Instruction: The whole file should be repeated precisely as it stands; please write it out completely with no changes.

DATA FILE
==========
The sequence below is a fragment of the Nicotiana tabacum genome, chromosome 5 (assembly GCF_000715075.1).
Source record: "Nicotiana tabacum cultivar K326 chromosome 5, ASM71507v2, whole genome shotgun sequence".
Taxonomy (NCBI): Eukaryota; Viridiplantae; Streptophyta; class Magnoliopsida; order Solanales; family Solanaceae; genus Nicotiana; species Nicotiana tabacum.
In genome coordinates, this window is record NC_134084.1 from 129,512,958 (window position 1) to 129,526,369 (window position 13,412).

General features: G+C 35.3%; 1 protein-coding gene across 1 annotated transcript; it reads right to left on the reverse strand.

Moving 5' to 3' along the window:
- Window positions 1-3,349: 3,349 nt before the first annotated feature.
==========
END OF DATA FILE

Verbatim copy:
The sequence below is a fragment of the Nicotiana tabacum genome, chromosome 5 (assembly GCF_000715075.1).
Source record: "Nicotiana tabacum cultivar K326 chromosome 5, ASM71507v2, whole genome shotgun sequence".
Taxonomy (NCBI): Eukaryota; Viridiplantae; Streptophyta; class Magnoliopsida; order Solanales; family Solanaceae; genus Nicotiana; species Nicotiana tabacum.
In genome coordinates, this window is record NC_134084.1 from 129,512,958 (window position 1) to 129,526,369 (window position 13,412).

General features: G+C 35.3%; 1 protein-coding gene across 1 annotated transcript; it reads right to left on the reverse strand.

Moving 5' to 3' along the window:
- Window positions 1-3,349: 3,349 nt before the first annotated feature.